Across the life domain, everyone’s zones vary in size. Different people have taken on various challenges that have stretched them, leading to growth and learning. Below are different ways in which people manage climate change.
- They don’t care to understand the climate crisis.
- Not willing to change their lifestyles.
- View sustainability as binary.
- Denying their carbon privilege, living in Global North countries.
- Place all the responsibility on corporations and none on their own actions.
- Post on environmental activities on social media without any tangible action.
- Shaming others for not being perfect environmentalists.
- Don’t question organizations involved in greenwash.
- Do research before believing a brand’s marketing.
- Critically evaluate and cross-check information from different sources.
- Acknowledge those who’ve come before them in their sustainability journey.
- Practise self-awareness vs. criticizing others for their actions.
- Empowered to play their role in society, starting with small adjustments at home.
- Collective responsibility in fighting climate change.
- Hold corporations accountable by boycotting any unethical practices.
- Not shaming others wherever they may be in the learning cycle.
- Commit to sustainability both on a professional and personal level.
- Practise gratitude for mother nature.
Why Do People Ignore Climate Change?
Climate deniers are one thing, but sometimes it is frustrating to deal with people who neither deny climate change nor lift a finger to understand it or fight against it. Some people have just become comfortable in their comfort zone, a perfect example of soft denial.
Implicatory (soft) denial is the most widespread shade of denial and it intersects factors such as cultural and emotional norms, economics, and geopolitics, which perpetuate the psychological barriers, motivating people to distance themselves from the reality of climate change.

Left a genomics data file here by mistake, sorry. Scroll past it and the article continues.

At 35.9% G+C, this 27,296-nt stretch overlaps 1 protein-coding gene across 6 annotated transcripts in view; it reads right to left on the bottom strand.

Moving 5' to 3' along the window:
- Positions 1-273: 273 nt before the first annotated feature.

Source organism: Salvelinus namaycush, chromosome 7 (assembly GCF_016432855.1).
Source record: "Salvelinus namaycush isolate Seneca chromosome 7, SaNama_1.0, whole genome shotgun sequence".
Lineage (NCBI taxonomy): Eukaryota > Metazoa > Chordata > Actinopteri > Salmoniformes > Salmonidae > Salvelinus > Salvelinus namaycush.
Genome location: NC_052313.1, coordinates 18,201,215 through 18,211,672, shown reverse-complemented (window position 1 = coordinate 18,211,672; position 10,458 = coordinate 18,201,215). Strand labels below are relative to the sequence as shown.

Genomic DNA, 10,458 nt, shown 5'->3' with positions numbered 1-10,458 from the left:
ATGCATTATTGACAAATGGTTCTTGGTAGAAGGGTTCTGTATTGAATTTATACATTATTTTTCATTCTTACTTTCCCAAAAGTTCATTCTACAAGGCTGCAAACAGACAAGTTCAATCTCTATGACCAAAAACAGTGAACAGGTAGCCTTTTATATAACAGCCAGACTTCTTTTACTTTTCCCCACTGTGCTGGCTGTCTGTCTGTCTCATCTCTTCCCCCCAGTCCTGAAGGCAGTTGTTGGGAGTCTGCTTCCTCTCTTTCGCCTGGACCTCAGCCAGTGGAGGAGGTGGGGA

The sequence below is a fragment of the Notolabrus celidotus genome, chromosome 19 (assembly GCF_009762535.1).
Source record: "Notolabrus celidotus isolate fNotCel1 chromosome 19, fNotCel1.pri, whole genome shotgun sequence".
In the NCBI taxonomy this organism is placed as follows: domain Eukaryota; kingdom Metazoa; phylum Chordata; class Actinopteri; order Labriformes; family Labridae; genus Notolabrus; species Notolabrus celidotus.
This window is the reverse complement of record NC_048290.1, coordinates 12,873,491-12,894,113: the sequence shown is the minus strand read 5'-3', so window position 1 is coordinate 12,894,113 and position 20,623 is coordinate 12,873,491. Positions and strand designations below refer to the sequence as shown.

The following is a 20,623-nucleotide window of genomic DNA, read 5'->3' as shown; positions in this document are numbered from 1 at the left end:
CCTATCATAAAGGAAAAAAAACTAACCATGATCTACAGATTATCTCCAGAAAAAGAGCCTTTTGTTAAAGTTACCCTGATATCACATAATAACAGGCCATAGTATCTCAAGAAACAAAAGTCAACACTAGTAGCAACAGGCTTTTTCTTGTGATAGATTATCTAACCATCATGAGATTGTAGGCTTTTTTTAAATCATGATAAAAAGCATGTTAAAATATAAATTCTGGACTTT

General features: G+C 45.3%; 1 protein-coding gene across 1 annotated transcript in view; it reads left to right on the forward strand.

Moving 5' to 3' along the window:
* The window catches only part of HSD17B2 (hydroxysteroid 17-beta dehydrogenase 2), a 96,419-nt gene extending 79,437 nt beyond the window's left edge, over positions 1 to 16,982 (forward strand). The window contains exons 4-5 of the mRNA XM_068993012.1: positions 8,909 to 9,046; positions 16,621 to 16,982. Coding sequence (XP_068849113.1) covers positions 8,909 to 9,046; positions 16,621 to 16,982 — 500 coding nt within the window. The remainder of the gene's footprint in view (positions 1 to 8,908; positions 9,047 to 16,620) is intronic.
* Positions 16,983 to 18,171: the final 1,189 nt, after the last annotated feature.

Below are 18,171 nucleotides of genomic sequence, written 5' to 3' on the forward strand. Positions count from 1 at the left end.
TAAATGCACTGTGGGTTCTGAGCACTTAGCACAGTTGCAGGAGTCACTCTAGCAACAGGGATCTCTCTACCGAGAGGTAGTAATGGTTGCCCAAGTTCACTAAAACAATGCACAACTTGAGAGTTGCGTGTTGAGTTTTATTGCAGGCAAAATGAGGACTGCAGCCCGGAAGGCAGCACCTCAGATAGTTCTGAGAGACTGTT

For many people, thinking about climate change evokes a sequence of troubling emotions such as fear and guilt, resulting in detachment and keeping them from taking the necessary actions to address it.
Furthermore, governments and politicians collectively fuel climate change soft denial to ensure social cohesion and stability. Contemplation of a change in lifestyle to address climate change is perceived negatively by many people, manifesting into a failure to take action against climate change.
How Can We Help People to Move Away From Soft Climate Denial?
How to deal with climate deniers is largely embedded in collective accountability, starting from the government and political leaders. If the government is not acting, then why should an individual act? Breaking the cycle of inaction requires individuals to engage in democracy and demand commitment to climate action by governments.
Taking efforts to mitigate climate change at the community level through visible actions can break the cycle of denial from the ground up.
Additionally, we need to curb climate change denial due to lack of information by finding ways to educate and inform the public effectively.
Furthermore, greater acknowledgment of the underlying cultural and social factors that lead to denial will allow more practical solutions to denial and inaction.
Lastly, we must explore better ways of helping people move beyond a sense of guilt, helplessness, or fear and take actions necessary for collective long-term survival. People should talk freely about climate change and their emotions expressed to help them move past inaction.
Or is Persuading Climate Change Deniers a Waste of Time?
The fact is, facts don’t matter to climate deniers.
The current climate crisis is too urgent to wait for everybody to come on board. We should stop wasting time with people who deny the existence of climate change and drive action.
Attempting to convert deniers may not be the most productive way to fight climate change, but rather galvanizing those who are stuck in implicatory denial. We need mechanisms in place that can help them transition from the comfort zone through the growth zone.
We all need to improve individual actions, be patient, and continue sensitization in the hope that they come aboard one day. And that is how to deal with climate deniers.